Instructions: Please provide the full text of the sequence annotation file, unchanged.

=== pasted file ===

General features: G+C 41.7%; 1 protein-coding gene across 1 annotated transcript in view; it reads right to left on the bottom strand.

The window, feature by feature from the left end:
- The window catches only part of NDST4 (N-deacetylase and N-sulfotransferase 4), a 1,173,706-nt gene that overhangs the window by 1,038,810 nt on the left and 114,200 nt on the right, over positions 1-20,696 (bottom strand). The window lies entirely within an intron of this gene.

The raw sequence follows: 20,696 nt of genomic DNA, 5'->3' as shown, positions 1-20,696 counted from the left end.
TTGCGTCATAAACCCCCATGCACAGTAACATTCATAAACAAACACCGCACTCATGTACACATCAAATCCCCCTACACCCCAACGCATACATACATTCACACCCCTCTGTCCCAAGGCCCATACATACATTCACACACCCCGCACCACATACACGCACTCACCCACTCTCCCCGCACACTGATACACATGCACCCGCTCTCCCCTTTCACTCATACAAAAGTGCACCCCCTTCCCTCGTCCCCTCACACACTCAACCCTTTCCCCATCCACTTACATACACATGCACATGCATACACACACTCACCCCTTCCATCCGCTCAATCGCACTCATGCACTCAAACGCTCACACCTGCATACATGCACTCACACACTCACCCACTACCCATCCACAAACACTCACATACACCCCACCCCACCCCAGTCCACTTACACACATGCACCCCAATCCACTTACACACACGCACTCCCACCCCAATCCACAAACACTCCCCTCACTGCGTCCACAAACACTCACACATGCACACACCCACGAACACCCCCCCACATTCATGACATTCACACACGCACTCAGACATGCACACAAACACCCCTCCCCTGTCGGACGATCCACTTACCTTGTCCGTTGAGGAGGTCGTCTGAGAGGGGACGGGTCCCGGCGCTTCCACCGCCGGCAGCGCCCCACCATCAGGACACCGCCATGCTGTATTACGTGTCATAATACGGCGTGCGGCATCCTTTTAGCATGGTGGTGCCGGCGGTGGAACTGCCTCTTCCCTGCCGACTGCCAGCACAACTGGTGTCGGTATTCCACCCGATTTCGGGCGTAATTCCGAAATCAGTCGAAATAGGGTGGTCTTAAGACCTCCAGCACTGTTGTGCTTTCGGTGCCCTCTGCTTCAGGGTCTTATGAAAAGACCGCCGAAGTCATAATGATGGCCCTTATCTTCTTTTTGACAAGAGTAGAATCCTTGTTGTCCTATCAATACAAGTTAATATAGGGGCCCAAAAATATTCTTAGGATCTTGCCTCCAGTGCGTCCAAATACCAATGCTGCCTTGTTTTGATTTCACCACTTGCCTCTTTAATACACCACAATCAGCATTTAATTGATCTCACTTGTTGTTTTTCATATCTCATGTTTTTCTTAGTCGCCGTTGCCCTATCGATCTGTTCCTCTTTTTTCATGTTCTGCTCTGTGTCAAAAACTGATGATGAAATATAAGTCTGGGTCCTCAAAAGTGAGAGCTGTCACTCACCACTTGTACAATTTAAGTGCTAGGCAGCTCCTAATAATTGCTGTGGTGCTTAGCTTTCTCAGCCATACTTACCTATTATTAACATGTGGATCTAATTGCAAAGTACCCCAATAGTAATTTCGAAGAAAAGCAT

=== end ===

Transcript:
General features: G+C 41.7%; 1 protein-coding gene across 1 annotated transcript in view; it reads right to left on the bottom strand.

The window, feature by feature from the left end:
- The window catches only part of NDST4 (N-deacetylase and N-sulfotransferase 4), a 1,173,706-nt gene that overhangs the window by 1,038,810 nt on the left and 114,200 nt on the right, over positions 1-20,696 (bottom strand). The window lies entirely within an intron of this gene.

The raw sequence follows: 20,696 nt of genomic DNA, 5'->3' as shown, positions 1-20,696 counted from the left end.
TTGCGTCATAAACCCCCATGCACAGTAACATTCATAAACAAACACCGCACTCATGTACACATCAAATCCCCCTACACCCCAACGCATACATACATTCACACCCCTCTGTCCCAAGGCCCATACATACATTCACACACCCCGCACCACATACACGCACTCACCCACTCTCCCCGCACACTGATACACATGCACCCGCTCTCCCCTTTCACTCATACAAAAGTGCACCCCCTTCCCTCGTCCCCTCACACACTCAACCCTTTCCCCATCCACTTACATACACATGCACATGCATACACACACTCACCCCTTCCATCCGCTCAATCGCACTCATGCACTCAAACGCTCACACCTGCATACATGCACTCACACACTCACCCACTACCCATCCACAAACACTCACATACACCCCACCCCACCCCAGTCCACTTACACACATGCACCCCAATCCACTTACACACACGCACTCCCACCCCAATCCACAAACACTCCCCTCACTGCGTCCACAAACACTCACACATGCACACACCCACGAACACCCCCCCACATTCATGACATTCACACACGCACTCAGACATGCACACAAACACCCCTCCCCTGTCGGACGATCCACTTACCTTGTCCGTTGAGGAGGTCGTCTGAGAGGGGACGGGTCCCGGCGCTTCCACCGCCGGCAGCGCCCCACCATCAGGACACCGCCATGCTGTATTACGTGTCATAATACGGCGTGCGGCATCCTTTTAGCATGGTGGTGCCGGCGGTGGAACTGCCTCTTCCCTGCCGACTGCCAGCACAACTGGTGTCGGTATTCCACCCGATTTCGGGCGTAATTCCGAAATCAGTCGAAATAGGGTGGTCTTAAGACCTCCAGCACTGTTGTGCTTTCGGTGCCCTCTGCTTCAGGGTCTTATGAAAAGACCGCCGAAGTCATAATGATGGCCCTTATCTTCTTTTTGACAAGAGTAGAATCCTTGTTGTCCTATCAATACAAGTTAATATAGGGGCCCAAAAATATTCTTAGGATCTTGCCTCCAGTGCGTCCAAATACCAATGCTGCCTTGTTTTGATTTCACCACTTGCCTCTTTAATACACCACAATCAGCATTTAATTGATCTCACTTGTTGTTTTTCATATCTCATGTTTTTCTTAGTCGCCGTTGCCCTATCGATCTGTTCCTCTTTTTTCATGTTCTGCTCTGTGTCAAAAACTGATGATGAAATATAAGTCTGGGTCCTCAAAAGTGAGAGCTGTCACTCACCACTTGTACAATTTAAGTGCTAGGCAGCTCCTAATAATTGCTGTGGTGCTTAGCTTTCTCAGCCATACTTACCTATTATTAACATGTGGATCTAATTGCAAAGTACCCCAATAGTAATTTCGAAGAAAAGCAT